Sudanese anti-military protesters took to the street against last year s coup demanding an immediate transfer of power to civilians, in Khartoum, Sudan, Tuesday, Sept. 13, 2022. AP
Sudan has been rocked by waves of demonstrations since the armed forces led by General Abdel Fattah al-Burhan grabbed power in October.
The takeover upended a transition to civilian rule that was launched after the 2019 ouster of Omar al-Bashir, following three decades of authoritarianism.
Demonstrators at Tuesday's rally in the capital Khartoum called for the military to "go back to the barracks", according to AFP correspondents.
They also carried posters of some of the 116 people that pro-democracy medics say have been killed in a crackdown on the anti-military takeover protests.
Some bore a portrait of Burhan with a cross sign and a caption telling him to "leave".
In July, Burhan pledged in a televised address to step aside and make way for Sudanese factions to agree on a civilian government.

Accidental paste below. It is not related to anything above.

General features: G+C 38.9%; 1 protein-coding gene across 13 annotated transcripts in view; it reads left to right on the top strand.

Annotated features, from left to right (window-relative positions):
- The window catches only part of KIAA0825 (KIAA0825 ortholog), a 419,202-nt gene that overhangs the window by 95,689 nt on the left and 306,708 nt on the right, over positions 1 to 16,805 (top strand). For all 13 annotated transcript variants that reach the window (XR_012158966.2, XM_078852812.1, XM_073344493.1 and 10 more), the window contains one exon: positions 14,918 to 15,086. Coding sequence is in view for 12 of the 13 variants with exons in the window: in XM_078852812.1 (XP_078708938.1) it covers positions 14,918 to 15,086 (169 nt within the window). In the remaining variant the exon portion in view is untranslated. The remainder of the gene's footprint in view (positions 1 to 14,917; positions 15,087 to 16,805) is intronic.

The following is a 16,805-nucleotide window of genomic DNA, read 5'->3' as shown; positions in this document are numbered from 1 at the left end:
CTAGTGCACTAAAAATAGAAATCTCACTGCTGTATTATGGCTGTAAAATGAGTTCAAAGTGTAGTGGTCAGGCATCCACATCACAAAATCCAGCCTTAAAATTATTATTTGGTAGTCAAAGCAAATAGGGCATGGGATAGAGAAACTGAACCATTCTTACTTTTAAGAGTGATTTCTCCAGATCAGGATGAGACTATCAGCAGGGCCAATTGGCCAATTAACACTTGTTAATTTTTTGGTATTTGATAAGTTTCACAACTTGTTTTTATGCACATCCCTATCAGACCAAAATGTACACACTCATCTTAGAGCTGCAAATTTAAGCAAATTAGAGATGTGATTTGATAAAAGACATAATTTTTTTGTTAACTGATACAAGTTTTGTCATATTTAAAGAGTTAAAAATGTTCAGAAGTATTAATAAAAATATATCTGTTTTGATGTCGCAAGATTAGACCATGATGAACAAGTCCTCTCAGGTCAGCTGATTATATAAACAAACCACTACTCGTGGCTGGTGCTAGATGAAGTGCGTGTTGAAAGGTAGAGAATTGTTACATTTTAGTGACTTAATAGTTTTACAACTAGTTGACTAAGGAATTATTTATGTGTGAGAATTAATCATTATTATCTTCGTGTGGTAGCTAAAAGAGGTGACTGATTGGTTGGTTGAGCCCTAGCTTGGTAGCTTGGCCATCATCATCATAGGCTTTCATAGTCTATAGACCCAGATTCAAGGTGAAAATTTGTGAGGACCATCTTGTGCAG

Civilian leaders dismissed the move as a "ruse", and pro-democracy protesters have maintained their rallying cry of "no negotiation, no partnership" with the military.
Economic hardship deepened in already impoverished Sudan following the military takeover which triggered cuts to crucial international aid.
Government employees, traders, labourers and medics among others have been increasingly critical of the rising cost of living and low wages.
In June, the UN said a record 15 million people in Sudan, around one-third of the population, were facing "acute food insecurity" and warned the situation was likely to get worse.